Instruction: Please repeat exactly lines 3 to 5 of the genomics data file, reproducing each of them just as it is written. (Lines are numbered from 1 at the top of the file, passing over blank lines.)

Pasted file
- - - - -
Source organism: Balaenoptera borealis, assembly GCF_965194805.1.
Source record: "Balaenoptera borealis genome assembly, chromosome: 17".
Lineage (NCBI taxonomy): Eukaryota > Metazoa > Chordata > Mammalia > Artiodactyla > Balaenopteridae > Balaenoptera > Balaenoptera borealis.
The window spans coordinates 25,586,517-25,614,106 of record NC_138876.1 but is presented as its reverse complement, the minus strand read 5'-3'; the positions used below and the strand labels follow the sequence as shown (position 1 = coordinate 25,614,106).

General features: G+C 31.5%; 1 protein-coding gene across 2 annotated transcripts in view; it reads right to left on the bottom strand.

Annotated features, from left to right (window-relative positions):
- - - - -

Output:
Lineage (NCBI taxonomy): Eukaryota > Metazoa > Chordata > Mammalia > Artiodactyla > Balaenopteridae > Balaenoptera > Balaenoptera borealis.
The window spans coordinates 25,586,517-25,614,106 of record NC_138876.1 but is presented as its reverse complement, the minus strand read 5'-3'; the positions used below and the strand labels follow the sequence as shown (position 1 = coordinate 25,614,106).

General features: G+C 31.5%; 1 protein-coding gene across 2 annotated transcripts in view; it reads right to left on the bottom strand.